Breathing may become rapid, and then become very shallow and irregular with 10 to 30 second periods of no breathing. This is called apnea. There may be excessive secretions/ watery mucus in your child’s mouth or throat that he/she is too weak to swallow or clear. This may cause a gurgling sound; which can sound unsettling, but usually does not cause the child any discomfort. To aid in drainage of these secretions, you can turn your child on his or her side or to keep the head elevated. Your nurse will evaluate the need for medication to help reduce these secretions which may increase as death becomes near. Maintaining a calm, reassuring atmosphere also helps relieve labored breathing. You may also try guiding your child through relaxing images/memories.


Alertness/Sleep Changes

Some children are alert and mentally clear until the last moment of life. Others are confused, restless, sleep a lot, may be difficult to rouse, or may go in and out of wakefulness. Speech can become confused or difficult to understand. Even if your child cannot communicate with you in words, assume he or she can hear you, feel your touch, and / or sense your presence. Hearing is believed to be the last of the senses to be lost, so talking to your child, maintaining gentle physical contact or playing soothing music is encouraged. Sometimes nonverbal cues can confirm this, i.e., eyebrow movement/expressions, facial expression change, fluttering in eyes, hand grasp or extremity movement, and changes in respiratory rate/patterns. The familiar sounds, voices, touch and embrace continue to bring comfort and security to your child- as well as to you.


Pain and Comfort Changes

Some children reach the ending of their lives without experiencing any pain at all. Others may already be taking doses of pain medication around the clock at this point. Your child will need to continue taking their pain medication so it is important to keep him or her on their schedule. Even if your child cannot communicate with you, rest assured that you will be able to tell if he or she is experiencing pain. Some non-verbal signs of pain are grimacing, moaning, increasing irritability, restlessness, interrupted sleep, and changes in breathing. Work closely with your child’s physician or the hospice nurse, if he or she can no longer swallow, to change the type of medication or how it is given (i.e., something stronger, switching to a liquid form, an infusion, suppositories) if this becomes necessary. Each child’s condition is unique so comfort needs may be due their increased immobility and weakness, inability to move themselves. These too should be treated to assure they are comfortable.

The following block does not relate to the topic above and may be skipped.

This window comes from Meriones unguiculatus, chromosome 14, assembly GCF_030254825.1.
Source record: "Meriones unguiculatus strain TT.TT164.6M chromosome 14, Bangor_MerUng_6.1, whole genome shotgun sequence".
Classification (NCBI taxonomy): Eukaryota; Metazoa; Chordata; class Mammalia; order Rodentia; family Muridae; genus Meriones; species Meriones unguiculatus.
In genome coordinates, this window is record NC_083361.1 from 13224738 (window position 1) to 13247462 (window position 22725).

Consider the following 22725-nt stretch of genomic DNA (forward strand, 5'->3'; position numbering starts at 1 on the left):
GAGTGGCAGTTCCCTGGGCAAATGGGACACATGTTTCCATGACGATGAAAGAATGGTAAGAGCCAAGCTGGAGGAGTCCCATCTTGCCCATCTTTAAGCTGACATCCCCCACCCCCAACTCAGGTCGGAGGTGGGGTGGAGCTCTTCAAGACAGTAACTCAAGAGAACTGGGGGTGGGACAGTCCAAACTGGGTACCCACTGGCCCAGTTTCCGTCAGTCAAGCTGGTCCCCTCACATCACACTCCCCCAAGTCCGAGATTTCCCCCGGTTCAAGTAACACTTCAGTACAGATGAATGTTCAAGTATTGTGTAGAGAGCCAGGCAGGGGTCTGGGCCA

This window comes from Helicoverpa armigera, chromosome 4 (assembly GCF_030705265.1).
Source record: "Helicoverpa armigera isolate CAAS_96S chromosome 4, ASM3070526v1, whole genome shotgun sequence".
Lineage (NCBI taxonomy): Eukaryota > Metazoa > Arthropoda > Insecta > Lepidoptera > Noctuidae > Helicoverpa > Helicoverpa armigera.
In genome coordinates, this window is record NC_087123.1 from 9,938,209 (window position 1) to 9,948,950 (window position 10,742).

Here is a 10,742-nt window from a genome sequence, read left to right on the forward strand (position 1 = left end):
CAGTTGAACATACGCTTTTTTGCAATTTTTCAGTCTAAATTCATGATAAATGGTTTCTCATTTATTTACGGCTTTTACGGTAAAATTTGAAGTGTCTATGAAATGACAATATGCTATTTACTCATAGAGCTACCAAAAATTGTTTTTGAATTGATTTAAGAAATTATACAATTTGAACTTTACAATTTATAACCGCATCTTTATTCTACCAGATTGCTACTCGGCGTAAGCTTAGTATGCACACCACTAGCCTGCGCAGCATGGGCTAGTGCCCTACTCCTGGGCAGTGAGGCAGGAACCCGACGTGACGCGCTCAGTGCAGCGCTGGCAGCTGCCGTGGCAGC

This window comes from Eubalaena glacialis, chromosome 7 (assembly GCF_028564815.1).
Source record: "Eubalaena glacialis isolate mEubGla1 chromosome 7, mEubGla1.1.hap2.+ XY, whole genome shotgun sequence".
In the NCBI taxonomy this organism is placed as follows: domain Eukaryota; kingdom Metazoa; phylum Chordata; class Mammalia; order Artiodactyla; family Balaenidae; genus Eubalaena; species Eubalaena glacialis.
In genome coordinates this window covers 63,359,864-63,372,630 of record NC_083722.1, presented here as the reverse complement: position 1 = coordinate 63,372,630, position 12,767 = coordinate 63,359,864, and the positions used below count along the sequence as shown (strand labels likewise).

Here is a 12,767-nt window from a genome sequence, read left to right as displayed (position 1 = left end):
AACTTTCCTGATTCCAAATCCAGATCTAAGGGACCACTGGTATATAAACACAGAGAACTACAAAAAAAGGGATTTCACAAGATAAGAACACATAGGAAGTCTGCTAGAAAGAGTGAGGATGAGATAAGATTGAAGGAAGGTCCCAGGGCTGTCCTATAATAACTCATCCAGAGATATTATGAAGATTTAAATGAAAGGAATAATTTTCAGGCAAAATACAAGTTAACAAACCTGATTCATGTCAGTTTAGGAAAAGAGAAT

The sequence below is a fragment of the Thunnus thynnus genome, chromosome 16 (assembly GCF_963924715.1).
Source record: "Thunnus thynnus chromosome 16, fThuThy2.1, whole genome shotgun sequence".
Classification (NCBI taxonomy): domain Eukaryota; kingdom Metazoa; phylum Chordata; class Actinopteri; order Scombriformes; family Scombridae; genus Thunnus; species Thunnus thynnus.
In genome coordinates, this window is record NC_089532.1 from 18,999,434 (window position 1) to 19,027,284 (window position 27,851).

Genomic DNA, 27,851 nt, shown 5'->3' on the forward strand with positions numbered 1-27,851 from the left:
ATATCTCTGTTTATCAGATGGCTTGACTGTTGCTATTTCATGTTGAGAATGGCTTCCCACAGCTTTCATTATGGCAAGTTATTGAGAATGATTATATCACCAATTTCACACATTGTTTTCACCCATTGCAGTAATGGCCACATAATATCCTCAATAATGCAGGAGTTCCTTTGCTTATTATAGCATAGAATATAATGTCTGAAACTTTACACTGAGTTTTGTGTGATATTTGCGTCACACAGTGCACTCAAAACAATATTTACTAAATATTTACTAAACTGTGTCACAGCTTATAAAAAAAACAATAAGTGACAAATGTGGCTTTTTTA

It is important for you to understand that a Hospice nurse is available, 24 hours a day to speak with you on the phone about any or all of these changes, or to come to your home if necessary. Some families have wanted a nurse there before and during the time the child is at this final stage, while others have wanted to be alone when their child died, seeing this as a private time for family only. If this is the case, the nurse can still make the appropriate phone calls for you (to the doctor, mortuary, others involved in your child’s care, and coroner if required), as well as notify the clinic, pediatrician, others on the care team you went to regularly if appropriate. There may also be a social worker and/or a chaplain available after regular business hours to support you in your journey.


Families have often commented that by having their child die at home, as opposed to dying in a hospital, they could take as much time as they needed to say goodbye. They could call in other family members, say prayers, bathe and dress their child, make handprints or footprints, save a lock of hair, or whatever activities or rituals they found meaningful and comforting. If you have mortuary attendants come to your home, you may want to carry your child out to the car, as there is a difference for some parents between “surrendering over” your child to them and their “taking” your child from you/your home. Some parents feel it is easier if the attendants do not cover up your child’s head and face until they have them in their vehicle. Please let your preferences be known. There are lots of choices so remember that you need only do what is comfortable and right for you and your family. The hospice team can help support you in making decisions, plans and final arrangements. They are there for you day and night.



Article contributed by Liz Sumner RN, BSN
Palliative Care Coordinator, The Elizabeth Hospice